Woolgathering On The Web

With a mouse click or two, you can take a break for a few playful minutes

Taking a little stress-relieving break used to be simple--you'd put your feet on the desk, light up a Lucky, and two minutes later, you were good to go. Or maybe when you worked for someone else, you skipped out for a bit, leaving a jacket on the chair and a spreadsheet on the screen. But does any entrepreneur have time to hike 10 blocks for a Frappuccino? Where is the modern two-minute stress buster, the break that barely dents productivity?

Glad you asked. It's on the Web, where you can find "shareware" sites that help you waste a few minutes without becoming so engrossed that a break turns into five hours of Duke Nukem 3-D. These dadaist programs, which can be downloaded for little or no cost, even let you indulge in the delusion that they're useful for work.

Wracked by a difficult decision? Don't sweat it! Ask a program such as Magic 8 Ball, an electronic rendition of the fortune-telling toy that answers yes-or-no questions. (see table) Can't decide whether you should fire Bob? Click on the Magic 8 Ball, and the answer is revealed ("I say Yes"). Should you replace your Macs with IBMs? ("Ask Later"). Should you invest in your brother-in-law's business? ("No Way Jose"). You can also electronically predict the future with I Ching, tarot, runes, and biorhythms online (www.facade.com). Shall we reveal more time-wasting programs, Magic 8-Ball? ("No Doubt").

INSTANT CLICHES. Are you stressed because clients seem swayed by those loopy mission statements your competitors write? Macintosh owners can spend a few minutes with eMission Statement (users.aol.com/lampreysys/index.html), which generates statements from randomly assembled business cliches. Just press the "new statement" button, and your company is dedicated to "Pursuing enterprise restructuring by first-class human resource allocation, thereby increasing the market strength of this business segment." As a bonus, each new statement elicits a sound clip of a corporate sycophant praising your brilliance with platitudes like, "How do you do it?" and "I wish I'd thought of that!" Or, spice up your business prose by running it through the Shannonizer (www.night garden.com/shannon.htm). It rewrites copy in the style of authors such as Mark Twain and Hunter S. Thompson. Running the mission statement through the Shannonizer set to Dr. Seuss produced: "Pursuing enterprise restructuring by the light of peppermint cucumber sausage-paste butter! Thank goodness I'm a pet, I do not like my little bed. Thank goodness I'm a clam or a shame!" Well, some are more entertaining than others.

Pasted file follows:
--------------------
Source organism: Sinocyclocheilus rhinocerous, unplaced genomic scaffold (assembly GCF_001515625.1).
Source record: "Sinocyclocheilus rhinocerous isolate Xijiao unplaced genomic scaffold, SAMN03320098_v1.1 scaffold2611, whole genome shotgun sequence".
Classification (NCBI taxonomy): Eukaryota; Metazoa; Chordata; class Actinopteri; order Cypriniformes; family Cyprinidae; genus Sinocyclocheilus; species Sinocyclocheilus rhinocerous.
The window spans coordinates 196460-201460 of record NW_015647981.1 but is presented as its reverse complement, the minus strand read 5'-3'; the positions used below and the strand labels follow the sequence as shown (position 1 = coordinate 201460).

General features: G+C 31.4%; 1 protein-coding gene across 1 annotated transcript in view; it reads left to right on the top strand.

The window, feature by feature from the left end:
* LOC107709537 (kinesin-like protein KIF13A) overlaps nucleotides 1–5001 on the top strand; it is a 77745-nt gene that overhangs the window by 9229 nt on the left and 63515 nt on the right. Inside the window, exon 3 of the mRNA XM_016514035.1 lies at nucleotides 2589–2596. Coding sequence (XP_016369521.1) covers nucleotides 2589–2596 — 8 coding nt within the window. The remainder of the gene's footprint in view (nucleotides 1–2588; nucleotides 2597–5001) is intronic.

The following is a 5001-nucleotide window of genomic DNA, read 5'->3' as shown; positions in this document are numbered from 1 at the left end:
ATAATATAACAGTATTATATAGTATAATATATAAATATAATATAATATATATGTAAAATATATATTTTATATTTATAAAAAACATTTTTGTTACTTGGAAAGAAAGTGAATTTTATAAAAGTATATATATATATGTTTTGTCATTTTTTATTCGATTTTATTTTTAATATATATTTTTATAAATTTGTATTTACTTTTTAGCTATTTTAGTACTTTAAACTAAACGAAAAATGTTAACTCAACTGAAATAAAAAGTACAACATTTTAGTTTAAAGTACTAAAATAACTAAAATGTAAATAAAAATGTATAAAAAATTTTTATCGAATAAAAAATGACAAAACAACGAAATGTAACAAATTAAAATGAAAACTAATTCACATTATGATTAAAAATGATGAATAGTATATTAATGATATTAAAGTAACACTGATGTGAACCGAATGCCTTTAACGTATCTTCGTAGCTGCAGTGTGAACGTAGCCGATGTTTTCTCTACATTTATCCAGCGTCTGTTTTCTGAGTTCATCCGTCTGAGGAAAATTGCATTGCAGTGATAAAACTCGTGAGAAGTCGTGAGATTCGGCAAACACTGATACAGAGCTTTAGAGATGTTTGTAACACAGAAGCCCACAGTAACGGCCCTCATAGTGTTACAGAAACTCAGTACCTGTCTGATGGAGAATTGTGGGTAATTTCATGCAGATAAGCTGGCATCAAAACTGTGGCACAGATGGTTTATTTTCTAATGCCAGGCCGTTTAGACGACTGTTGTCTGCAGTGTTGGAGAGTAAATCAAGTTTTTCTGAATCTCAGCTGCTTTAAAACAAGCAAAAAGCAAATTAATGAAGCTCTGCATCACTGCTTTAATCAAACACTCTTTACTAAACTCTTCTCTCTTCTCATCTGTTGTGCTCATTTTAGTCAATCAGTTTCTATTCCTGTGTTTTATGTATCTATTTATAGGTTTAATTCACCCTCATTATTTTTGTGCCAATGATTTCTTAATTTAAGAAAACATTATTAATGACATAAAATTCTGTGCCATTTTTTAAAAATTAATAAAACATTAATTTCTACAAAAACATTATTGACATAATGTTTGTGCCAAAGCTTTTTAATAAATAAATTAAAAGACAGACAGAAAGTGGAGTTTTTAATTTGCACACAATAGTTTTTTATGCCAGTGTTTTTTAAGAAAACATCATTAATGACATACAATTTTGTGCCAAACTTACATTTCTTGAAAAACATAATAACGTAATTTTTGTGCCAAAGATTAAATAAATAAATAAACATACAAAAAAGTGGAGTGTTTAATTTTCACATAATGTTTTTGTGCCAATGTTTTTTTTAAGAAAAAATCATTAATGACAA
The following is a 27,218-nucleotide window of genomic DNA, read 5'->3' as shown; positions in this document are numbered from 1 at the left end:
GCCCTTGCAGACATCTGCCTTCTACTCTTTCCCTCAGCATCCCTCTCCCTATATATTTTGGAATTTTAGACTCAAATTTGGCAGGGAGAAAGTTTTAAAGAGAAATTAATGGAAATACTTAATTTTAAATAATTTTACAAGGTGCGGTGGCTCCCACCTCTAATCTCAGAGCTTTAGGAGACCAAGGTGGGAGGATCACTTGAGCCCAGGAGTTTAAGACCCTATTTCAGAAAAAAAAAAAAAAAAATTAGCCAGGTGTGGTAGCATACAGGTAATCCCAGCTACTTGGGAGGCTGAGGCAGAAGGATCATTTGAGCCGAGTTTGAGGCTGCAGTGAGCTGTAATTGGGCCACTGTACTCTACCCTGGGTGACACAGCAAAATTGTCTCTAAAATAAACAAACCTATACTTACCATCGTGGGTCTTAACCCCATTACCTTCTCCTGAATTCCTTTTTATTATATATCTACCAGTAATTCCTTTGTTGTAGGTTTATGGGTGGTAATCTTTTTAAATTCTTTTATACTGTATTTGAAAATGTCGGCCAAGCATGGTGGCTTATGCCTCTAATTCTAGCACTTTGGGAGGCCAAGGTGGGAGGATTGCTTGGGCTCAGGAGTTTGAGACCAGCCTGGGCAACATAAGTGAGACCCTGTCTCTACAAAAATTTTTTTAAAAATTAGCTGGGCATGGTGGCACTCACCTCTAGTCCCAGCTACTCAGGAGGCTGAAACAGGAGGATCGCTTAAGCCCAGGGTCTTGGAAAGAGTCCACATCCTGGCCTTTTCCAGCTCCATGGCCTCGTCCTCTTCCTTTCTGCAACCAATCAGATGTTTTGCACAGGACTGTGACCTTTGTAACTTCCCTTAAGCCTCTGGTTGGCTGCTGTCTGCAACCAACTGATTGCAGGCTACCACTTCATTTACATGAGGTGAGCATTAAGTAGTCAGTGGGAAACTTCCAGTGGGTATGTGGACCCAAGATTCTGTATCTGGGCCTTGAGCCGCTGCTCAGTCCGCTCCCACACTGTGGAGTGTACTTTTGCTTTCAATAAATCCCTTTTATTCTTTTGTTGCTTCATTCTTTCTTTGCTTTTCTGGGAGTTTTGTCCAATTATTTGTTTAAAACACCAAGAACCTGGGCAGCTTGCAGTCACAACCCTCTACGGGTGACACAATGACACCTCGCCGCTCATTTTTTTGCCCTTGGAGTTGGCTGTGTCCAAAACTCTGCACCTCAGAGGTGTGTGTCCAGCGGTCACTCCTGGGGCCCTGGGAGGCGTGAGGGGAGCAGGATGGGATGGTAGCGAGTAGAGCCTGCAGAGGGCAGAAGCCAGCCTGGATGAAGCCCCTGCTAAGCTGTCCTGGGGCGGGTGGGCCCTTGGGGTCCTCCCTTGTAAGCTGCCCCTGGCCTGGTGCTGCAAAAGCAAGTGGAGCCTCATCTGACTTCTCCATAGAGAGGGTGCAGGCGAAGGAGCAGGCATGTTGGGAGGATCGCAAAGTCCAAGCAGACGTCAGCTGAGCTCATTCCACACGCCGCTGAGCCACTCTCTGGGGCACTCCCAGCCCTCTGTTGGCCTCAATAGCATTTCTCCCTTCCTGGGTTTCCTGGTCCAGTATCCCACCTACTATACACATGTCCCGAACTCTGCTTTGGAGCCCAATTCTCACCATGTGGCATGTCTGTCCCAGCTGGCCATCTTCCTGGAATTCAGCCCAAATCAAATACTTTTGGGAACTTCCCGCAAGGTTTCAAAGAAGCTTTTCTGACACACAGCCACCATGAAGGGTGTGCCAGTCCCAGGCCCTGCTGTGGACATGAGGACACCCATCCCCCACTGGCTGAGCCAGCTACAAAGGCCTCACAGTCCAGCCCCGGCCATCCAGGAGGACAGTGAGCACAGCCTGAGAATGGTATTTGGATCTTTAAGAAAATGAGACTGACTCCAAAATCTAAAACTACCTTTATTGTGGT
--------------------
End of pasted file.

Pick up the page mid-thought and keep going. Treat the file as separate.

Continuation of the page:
Ready to kill that annoying client or goldbricking employee? Programs like MacMurder, Insanity, and Frustration let you go ballistic on any picture with a variety of digital weapons--an Uzi, a saber, or even a cow pie. Just load a photo of your worst client on the computer, pick cow pie, and...splat! All you need is a scanner and a picture. And imagine how flattered your client will be when you ask for a photo. You can also blast reports and E-mail messages. Clever hackers frequently post new weapons to add to your arsenal.

SUDDEN DEATH. If you've ignored our warnings and are three hours into X-Wing, there's help. Turn to a cheat code, which tells you how to reprogram games so you can have unlimited weapons, unlimited ammo, and unlimited lives (www.thecheatersguild. com). Take that, Lord Vader! Now you can zap the Death Star and get back to work.

If you're worried you'll start having too much fun, count on Conan the Librarian for a kick in the pants. This program uses your computer's microphone to sense ambient noise. As the sound level rises, the voice of Arnold Schwarzenegger starts with a polite "Shhh!" If the sound increases, Arnold graduates to a loud, Austrian-accented, "Shaat op!" That ought to get you back to work.

By the way, how long have you been reading this article?

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